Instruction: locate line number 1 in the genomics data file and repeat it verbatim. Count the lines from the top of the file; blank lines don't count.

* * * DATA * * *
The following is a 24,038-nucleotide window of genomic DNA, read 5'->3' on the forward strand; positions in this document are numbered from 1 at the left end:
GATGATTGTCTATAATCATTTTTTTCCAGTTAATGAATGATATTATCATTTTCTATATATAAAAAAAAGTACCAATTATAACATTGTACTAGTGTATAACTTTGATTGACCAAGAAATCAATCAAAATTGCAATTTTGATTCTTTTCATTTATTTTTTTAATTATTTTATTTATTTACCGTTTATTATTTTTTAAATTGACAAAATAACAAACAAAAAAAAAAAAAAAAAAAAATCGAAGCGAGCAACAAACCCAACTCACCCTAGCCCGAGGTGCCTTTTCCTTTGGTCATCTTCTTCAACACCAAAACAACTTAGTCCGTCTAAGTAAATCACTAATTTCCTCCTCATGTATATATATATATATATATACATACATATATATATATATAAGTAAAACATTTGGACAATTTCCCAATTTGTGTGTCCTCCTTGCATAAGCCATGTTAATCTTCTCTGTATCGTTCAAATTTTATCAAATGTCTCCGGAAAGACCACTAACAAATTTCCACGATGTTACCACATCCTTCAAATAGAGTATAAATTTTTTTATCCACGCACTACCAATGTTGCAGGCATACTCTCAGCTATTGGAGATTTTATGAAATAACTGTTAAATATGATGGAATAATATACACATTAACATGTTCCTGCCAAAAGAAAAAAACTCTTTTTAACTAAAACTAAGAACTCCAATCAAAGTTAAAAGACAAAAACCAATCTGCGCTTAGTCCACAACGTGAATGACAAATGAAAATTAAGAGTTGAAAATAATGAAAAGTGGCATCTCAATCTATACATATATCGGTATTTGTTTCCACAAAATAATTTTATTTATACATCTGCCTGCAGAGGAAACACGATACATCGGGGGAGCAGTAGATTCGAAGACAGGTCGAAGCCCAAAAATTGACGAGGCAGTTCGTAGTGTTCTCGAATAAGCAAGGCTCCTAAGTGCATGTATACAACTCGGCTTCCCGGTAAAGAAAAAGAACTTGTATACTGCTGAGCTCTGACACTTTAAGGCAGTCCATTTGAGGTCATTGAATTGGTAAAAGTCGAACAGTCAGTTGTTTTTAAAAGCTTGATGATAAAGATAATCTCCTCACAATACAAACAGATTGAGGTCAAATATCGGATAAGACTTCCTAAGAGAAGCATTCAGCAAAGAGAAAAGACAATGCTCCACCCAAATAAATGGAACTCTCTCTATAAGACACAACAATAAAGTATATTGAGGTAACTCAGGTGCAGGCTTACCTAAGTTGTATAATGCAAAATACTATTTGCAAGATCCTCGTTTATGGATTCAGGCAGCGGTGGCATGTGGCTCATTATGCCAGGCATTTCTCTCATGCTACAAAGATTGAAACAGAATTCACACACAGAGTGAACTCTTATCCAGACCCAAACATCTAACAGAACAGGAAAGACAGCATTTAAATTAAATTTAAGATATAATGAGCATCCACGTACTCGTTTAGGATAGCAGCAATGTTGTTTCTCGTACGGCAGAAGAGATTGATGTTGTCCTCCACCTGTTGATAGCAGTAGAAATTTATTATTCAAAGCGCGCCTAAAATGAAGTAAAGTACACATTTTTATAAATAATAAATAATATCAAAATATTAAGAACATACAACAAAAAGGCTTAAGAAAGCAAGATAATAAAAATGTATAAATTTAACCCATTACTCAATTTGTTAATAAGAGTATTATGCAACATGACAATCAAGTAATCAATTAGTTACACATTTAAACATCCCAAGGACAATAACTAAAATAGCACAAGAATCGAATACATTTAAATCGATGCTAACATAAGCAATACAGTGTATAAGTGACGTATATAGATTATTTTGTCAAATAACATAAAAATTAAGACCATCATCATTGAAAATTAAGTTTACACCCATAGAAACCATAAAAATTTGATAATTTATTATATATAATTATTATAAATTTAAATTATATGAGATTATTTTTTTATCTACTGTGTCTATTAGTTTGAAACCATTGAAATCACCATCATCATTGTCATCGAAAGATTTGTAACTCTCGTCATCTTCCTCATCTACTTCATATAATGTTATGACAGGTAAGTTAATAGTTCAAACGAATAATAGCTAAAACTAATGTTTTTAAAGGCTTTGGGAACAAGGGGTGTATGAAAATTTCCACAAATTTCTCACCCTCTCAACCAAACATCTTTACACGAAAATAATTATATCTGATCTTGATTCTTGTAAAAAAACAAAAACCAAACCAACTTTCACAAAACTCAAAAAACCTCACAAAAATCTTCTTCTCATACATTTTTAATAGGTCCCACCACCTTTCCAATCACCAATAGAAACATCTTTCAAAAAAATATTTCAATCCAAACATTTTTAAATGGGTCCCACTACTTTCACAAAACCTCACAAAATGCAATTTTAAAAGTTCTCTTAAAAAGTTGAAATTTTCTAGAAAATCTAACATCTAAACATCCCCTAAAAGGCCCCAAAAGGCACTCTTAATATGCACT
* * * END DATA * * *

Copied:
The following is a 24,038-nucleotide window of genomic DNA, read 5'->3' on the forward strand; positions in this document are numbered from 1 at the left end: